The type of lead fixation mechanism contributes to the risk of perforation. Studies have shown that active fixation (screw-in) leads are associated with a higher risk of perforation, related to lead thickness and over-torquing. It has been speculated that the newer, thinner leads, exert a higher force per unit area on the endocardium, and exhibit a higher incidence of delayed perforations [25]. In addition, the tip force and the myocardial counterforce are variable, changing over time and with each cardiac cycle. When the lead tip force exceeds the counterforce a perforation can occur. On the other hand, passive fixation lead placed in vulnerable region of the RV (apex) may exhibit an even higher risk of perforation compared to the active fixation leads. It is speculated that successful insertion of a passive fixation lead uses the RV apex, whose trabeculations are used to anchor the lead; however, this represents the most vulnerable zone within the chamber. The higher incidence of perforation associated with active fixation leads may be attributed to the mere fact that we are actively “screwing” the lead into the RV wall, making sure we have adequate tissue contact by monitoring the current of injury.

3.2. Defibrillation lead size and risk of perforation

Recent studies have reported a surprisingly high incidence of cardiac perforation with small body (7F) active fixation defibrillator leads (Riata) as compared to Sprint Fidelis leads (3.8% vs. 0%) [23]. The reasons for higher perforation rate are largely unknown but may include lead design and breeches in structural integrity [26]. Another important property in assessing the propensity of a lead to perforate is “thickness”. Older manufactured leads were thicker than the newer models. Thicker leads are stiffer and exert a higher pressure on the cardiac tissue thus associated with higher cardiac perforations.

3.3. Preformed J shape lead design and risk for retained wire perforation

One of the first and most serious lead recalls involved the Accufix atrial pacing lead which was recalled due to a high risk of J retention wire fracture. The J wire fracture protruded with time through the insulation resulting in a high rate of atrial perforation [27], (Figure 8). Many of these leads needed to be extracted and were associated with a significant morbidity and mortality, due to the friability of the lead. Temporary atrial and ventricular epicardial pacing wires are routinely placed after cardiac surgery. These wires are routinely removed from patients prior to discharge. They are pulled and cut at skin level and allowed to retract into the pericardial sac. These wires can migrate to the RV extend into the pulmonary artery [28] or migrate to the left atrium and subsequently to the carotid arteries [29].

Figure 8.

J-retention wire protruding through the insulation. (With Permission from Gorog DA: Heart. 83:563-563, 2000. )


4. Patient risk factors and risk for perforation

Cardiac perforation may be associated with intrinsic myocardial, as well as, patient-specific factors rendering this, rather uncommon complication more predictable. Mahapatra et al [5] have investigated the risk factors for the development of symptomatic pericardial effusion consistent with cardiac perforation in more than 4,000 patients. The multivariate analysis identified variables associated with perforation included: steroid use (HR 3.2); temporary pacemaker wire insertion (HR 2.7); active-fixation leads (HR 2.5); low body-mass index (HR 2.5); advancing age (HR 1.4); and, longer fluoroscopy times (HR 1.3). Predictors with a lower perforation potential included, a pulmonary artery pressure >35 mm Hg (probable protective effect of hypertrophied RV) and BMI>30 (univariate predictor only). Interestingly, steroid use is associated with cardiac atrophy, mediated by a muscle specific protein called muscle ring finger-1 [30].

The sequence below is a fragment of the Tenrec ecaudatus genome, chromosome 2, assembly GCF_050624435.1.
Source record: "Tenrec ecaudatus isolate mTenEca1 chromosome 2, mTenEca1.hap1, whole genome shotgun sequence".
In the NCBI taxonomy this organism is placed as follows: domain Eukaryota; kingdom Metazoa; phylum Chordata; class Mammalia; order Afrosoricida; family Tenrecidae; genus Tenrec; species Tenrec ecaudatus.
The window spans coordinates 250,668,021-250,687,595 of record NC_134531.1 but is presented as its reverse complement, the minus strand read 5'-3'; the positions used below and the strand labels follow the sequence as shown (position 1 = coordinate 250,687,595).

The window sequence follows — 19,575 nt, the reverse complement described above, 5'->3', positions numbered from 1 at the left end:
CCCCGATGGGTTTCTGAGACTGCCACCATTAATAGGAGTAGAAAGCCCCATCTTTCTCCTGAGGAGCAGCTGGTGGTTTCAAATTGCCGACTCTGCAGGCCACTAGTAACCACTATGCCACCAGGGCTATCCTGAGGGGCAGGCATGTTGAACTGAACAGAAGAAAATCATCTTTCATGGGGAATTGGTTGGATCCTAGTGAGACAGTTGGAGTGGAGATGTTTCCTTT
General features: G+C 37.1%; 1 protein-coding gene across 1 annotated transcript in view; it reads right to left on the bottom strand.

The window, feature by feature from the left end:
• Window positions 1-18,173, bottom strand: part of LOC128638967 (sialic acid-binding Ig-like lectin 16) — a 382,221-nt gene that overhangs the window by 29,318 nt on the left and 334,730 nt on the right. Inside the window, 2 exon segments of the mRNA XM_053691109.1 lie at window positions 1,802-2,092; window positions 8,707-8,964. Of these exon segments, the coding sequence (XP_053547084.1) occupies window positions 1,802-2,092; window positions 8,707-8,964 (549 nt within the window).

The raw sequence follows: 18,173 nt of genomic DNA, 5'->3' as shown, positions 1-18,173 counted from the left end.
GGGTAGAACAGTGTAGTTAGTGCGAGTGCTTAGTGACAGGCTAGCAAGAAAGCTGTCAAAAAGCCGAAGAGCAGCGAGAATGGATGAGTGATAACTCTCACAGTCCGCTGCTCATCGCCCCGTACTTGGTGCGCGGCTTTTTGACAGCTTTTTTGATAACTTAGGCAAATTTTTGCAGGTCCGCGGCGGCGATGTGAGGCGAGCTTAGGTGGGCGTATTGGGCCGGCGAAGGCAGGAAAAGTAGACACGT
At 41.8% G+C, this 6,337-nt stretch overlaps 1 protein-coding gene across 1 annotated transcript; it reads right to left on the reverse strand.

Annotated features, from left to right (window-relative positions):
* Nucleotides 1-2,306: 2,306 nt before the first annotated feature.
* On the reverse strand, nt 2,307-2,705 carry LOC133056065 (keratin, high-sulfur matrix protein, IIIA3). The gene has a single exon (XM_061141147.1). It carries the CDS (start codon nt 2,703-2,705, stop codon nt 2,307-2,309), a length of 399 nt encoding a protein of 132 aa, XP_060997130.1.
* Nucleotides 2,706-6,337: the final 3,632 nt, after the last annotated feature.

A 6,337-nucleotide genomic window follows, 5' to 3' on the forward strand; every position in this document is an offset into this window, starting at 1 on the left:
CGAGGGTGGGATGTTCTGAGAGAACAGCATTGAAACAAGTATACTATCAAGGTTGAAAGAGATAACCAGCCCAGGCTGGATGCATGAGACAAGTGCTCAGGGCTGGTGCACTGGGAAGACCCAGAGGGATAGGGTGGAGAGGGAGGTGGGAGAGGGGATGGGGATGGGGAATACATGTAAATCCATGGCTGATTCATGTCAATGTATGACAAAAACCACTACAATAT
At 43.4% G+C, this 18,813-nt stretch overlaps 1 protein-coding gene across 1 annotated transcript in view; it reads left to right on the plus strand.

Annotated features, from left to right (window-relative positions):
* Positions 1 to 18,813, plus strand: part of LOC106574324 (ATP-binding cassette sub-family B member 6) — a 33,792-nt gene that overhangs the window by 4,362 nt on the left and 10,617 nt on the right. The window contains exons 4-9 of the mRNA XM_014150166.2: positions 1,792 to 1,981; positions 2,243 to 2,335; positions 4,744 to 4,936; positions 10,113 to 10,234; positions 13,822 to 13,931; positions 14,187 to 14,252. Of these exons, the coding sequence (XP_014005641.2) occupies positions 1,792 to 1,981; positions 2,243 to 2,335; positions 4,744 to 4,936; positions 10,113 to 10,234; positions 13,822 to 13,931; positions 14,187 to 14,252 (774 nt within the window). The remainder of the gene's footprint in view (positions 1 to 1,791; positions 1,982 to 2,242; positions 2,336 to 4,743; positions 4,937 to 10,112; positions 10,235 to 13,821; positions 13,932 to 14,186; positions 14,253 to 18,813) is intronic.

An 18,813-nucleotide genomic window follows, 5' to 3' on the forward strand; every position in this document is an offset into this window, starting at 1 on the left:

The specific lead type, site of implantation, and the occurrence of traumatizing factors may result in a higher incidence of RV perforation. Although factors, such as defibrillator leads, excessive slack during lead implantation, smaller diameter leads with higher resistance, chest wall trauma especially soon after implantation and multiple shocks delivered around the time of implantation are yet to be validated, they remain important considerations when one considers the predisposition to perforation. It has previously been suggested that RV free wall and/or apical insertions, especially in the elderly are associated with higher perforation rate attributed to the thinner wall in that region, which atrophies with age. In addition, the use of anticoagulants may increase the risk of perforation.


5. Implantation techniques to minimize the risk of perforation

Certain steps should be taken to reduce the incidence of lead related cardiac perforation. It is imperative that in obtaining an informed consent, patients should be made aware of the symptoms to watch for following a surgery for a more rapid recognition of complications. Only experienced implanters with highly trained personnel, in dedicated electrophysiology laboratories, should perform these procedures.

Careful patient selection and avoidance of temporary pacing wires would be helpful in reducing this complication. In addition, selection of more compliant (less stiff) leads, wider lead tip area and placement in the RV septum can further reduce this risk. It has also been suggested that excessive slack on the lead after placement can increase the tension on the free wall resulting in a late perforation. Post-procedure, a high index of suspicion needs to be maintained; while the clinical examination, routine chest x-ray, ECG and pacemaker interrogation including remote monitoring can help expedite the diagnosis.